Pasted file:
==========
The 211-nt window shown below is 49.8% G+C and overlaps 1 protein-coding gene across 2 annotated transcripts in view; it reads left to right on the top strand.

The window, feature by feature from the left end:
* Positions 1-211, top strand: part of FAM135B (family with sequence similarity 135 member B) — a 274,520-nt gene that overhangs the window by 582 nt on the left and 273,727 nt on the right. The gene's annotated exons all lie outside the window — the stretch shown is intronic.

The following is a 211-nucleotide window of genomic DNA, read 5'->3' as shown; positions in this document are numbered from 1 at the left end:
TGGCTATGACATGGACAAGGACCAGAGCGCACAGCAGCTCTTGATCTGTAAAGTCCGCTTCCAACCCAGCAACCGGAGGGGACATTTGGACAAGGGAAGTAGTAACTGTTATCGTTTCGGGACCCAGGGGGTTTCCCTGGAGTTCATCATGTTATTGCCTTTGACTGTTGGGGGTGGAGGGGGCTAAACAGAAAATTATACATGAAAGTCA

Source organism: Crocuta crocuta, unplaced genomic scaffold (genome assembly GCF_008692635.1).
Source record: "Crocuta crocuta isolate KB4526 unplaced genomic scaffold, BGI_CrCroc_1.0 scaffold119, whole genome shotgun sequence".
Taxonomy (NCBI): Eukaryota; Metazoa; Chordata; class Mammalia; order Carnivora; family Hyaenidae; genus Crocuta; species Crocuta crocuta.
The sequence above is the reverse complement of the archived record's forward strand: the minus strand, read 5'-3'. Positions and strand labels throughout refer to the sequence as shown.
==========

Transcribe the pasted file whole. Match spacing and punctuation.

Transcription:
The 211-nt window shown below is 49.8% G+C and overlaps 1 protein-coding gene across 2 annotated transcripts in view; it reads left to right on the top strand.

The window, feature by feature from the left end:
* Positions 1-211, top strand: part of FAM135B (family with sequence similarity 135 member B) — a 274,520-nt gene that overhangs the window by 582 nt on the left and 273,727 nt on the right. The gene's annotated exons all lie outside the window — the stretch shown is intronic.

The following is a 211-nucleotide window of genomic DNA, read 5'->3' as shown; positions in this document are numbered from 1 at the left end:
TGGCTATGACATGGACAAGGACCAGAGCGCACAGCAGCTCTTGATCTGTAAAGTCCGCTTCCAACCCAGCAACCGGAGGGGACATTTGGACAAGGGAAGTAGTAACTGTTATCGTTTCGGGACCCAGGGGGTTTCCCTGGAGTTCATCATGTTATTGCCTTTGACTGTTGGGGGTGGAGGGGGCTAAACAGAAAATTATACATGAAAGTCA

Source organism: Crocuta crocuta, unplaced genomic scaffold (genome assembly GCF_008692635.1).
Source record: "Crocuta crocuta isolate KB4526 unplaced genomic scaffold, BGI_CrCroc_1.0 scaffold119, whole genome shotgun sequence".
Taxonomy (NCBI): Eukaryota; Metazoa; Chordata; class Mammalia; order Carnivora; family Hyaenidae; genus Crocuta; species Crocuta crocuta.
The sequence above is the reverse complement of the archived record's forward strand: the minus strand, read 5'-3'. Positions and strand labels throughout refer to the sequence as shown.